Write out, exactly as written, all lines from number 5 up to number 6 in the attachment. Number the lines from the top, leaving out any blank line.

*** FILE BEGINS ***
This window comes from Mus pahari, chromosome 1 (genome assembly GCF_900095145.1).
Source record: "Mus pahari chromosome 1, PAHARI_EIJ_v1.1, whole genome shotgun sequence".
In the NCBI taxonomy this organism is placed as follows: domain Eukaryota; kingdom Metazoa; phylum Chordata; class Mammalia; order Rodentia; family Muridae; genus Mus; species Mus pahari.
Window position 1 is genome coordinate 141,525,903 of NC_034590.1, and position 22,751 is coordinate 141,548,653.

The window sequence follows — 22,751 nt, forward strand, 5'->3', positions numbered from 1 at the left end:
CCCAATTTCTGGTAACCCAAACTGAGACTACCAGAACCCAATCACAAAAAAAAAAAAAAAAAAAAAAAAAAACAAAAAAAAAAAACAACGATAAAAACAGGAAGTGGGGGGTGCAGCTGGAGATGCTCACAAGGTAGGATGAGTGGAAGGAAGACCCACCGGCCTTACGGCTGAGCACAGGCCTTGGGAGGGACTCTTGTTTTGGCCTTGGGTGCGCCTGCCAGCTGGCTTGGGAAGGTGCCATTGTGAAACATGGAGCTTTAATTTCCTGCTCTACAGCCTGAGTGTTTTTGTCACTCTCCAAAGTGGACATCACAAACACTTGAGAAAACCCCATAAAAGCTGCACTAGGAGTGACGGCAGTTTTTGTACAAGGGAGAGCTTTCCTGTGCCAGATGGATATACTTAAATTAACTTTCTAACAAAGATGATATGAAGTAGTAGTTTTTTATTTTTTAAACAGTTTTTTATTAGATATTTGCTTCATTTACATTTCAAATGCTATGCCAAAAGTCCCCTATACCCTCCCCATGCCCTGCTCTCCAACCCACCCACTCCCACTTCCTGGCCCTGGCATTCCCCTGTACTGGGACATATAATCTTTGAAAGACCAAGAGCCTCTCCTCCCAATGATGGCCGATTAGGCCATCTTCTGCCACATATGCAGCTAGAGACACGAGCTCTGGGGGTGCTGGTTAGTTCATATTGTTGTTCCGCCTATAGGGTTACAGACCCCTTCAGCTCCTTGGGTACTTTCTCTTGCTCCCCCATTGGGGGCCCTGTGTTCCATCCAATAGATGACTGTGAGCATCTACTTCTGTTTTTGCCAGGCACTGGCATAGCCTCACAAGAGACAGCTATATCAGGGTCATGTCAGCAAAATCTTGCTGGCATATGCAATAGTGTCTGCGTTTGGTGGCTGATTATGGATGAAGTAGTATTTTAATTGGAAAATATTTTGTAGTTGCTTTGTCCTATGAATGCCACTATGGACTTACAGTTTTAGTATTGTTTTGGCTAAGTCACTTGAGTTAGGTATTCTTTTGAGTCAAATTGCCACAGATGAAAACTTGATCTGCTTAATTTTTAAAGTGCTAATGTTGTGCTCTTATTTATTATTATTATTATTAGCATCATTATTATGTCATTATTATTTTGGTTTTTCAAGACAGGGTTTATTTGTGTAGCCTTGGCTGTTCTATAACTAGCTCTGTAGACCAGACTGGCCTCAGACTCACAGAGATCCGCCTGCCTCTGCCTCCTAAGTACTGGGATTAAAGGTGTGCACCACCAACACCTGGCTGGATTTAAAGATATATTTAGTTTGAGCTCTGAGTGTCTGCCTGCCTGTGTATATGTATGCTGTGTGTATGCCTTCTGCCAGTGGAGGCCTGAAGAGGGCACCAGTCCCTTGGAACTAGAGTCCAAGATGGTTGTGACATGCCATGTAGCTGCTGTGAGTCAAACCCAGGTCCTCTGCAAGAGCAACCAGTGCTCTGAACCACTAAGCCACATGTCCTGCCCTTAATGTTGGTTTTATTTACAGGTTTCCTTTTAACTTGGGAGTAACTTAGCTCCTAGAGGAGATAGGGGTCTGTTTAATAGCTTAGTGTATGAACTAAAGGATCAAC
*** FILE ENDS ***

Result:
The window sequence follows — 22,751 nt, forward strand, 5'->3', positions numbered from 1 at the left end:
CCCAATTTCTGGTAACCCAAACTGAGACTACCAGAACCCAATCACAAAAAAAAAAAAAAAAAAAAAAAAAAACAAAAAAAAAAAACAACGATAAAAACAGGAAGTGGGGGGTGCAGCTGGAGATGCTCACAAGGTAGGATGAGTGGAAGGAAGACCCACCGGCCTTACGGCTGAGCACAGGCCTTGGGAGGGACTCTTGTTTTGGCCTTGGGTGCGCCTGCCAGCTGGCTTGGGAAGGTGCCATTGTGAAACATGGAGCTTTAATTTCCTGCTCTACAGCCTGAGTGTTTTTGTCACTCTCCAAAGTGGACATCACAAACACTTGAGAAAACCCCATAAAAGCTGCACTAGGAGTGACGGCAGTTTTTGTACAAGGGAGAGCTTTCCTGTGCCAGATGGATATACTTAAATTAACTTTCTAACAAAGATGATATGAAGTAGTAGTTTTTTATTTTTTAAACAGTTTTTTATTAGATATTTGCTTCATTTACATTTCAAATGCTATGCCAAAAGTCCCCTATACCCTCCCCATGCCCTGCTCTCCAACCCACCCACTCCCACTTCCTGGCCCTGGCATTCCCCTGTACTGGGACATATAATCTTTGAAAGACCAAGAGCCTCTCCTCCCAATGATGGCCGATTAGGCCATCTTCTGCCACATATGCAGCTAGAGACACGAGCTCTGGGGGTGCTGGTTAGTTCATATTGTTGTTCCGCCTATAGGGTTACAGACCCCTTCAGCTCCTTGGGTACTTTCTCTTGCTCCCCCATTGGGGGCCCTGTGTTCCATCCAATAGATGACTGTGAGCATCTACTTCTGTTTTTGCCAGGCACTGGCATAGCCTCACAAGAGACAGCTATATCAGGGTCATGTCAGCAAAATCTTGCTGGCATATGCAATAGTGTCTGCGTTTGGTGGCTGATTATGGATGAAGTAGTATTTTAATTGGAAAATATTTTGTAGTTGCTTTGTCCTATGAATGCCACTATGGACTTACAGTTTTAGTATTGTTTTGGCTAAGTCACTTGAGTTAGGTATTCTTTTGAGTCAAATTGCCACAGATGAAAACTTGATCTGCTTAATTTTTAAAGTGCTAATGTTGTGCTCTTATTTATTATTATTATTATTAGCATCATTATTATGTCATTATTATTTTGGTTTTTCAAGACAGGGTTTATTTGTGTAGCCTTGGCTGTTCTATAACTAGCTCTGTAGACCAGACTGGCCTCAGACTCACAGAGATCCGCCTGCCTCTGCCTCCTAAGTACTGGGATTAAAGGTGTGCACCACCAACACCTGGCTGGATTTAAAGATATATTTAGTTTGAGCTCTGAGTGTCTGCCTGCCTGTGTATATGTATGCTGTGTGTATGCCTTCTGCCAGTGGAGGCCTGAAGAGGGCACCAGTCCCTTGGAACTAGAGTCCAAGATGGTTGTGACATGCCATGTAGCTGCTGTGAGTCAAACCCAGGTCCTCTGCAAGAGCAACCAGTGCTCTGAACCACTAAGCCACATGTCCTGCCCTTAATGTTGGTTTTATTTACAGGTTTCCTTTTAACTTGGGAGTAACTTAGCTCCTAGAGGAGATAGGGGTCTGTTTAATAGCTTAGTGTATGAACTAAAGGATCAAC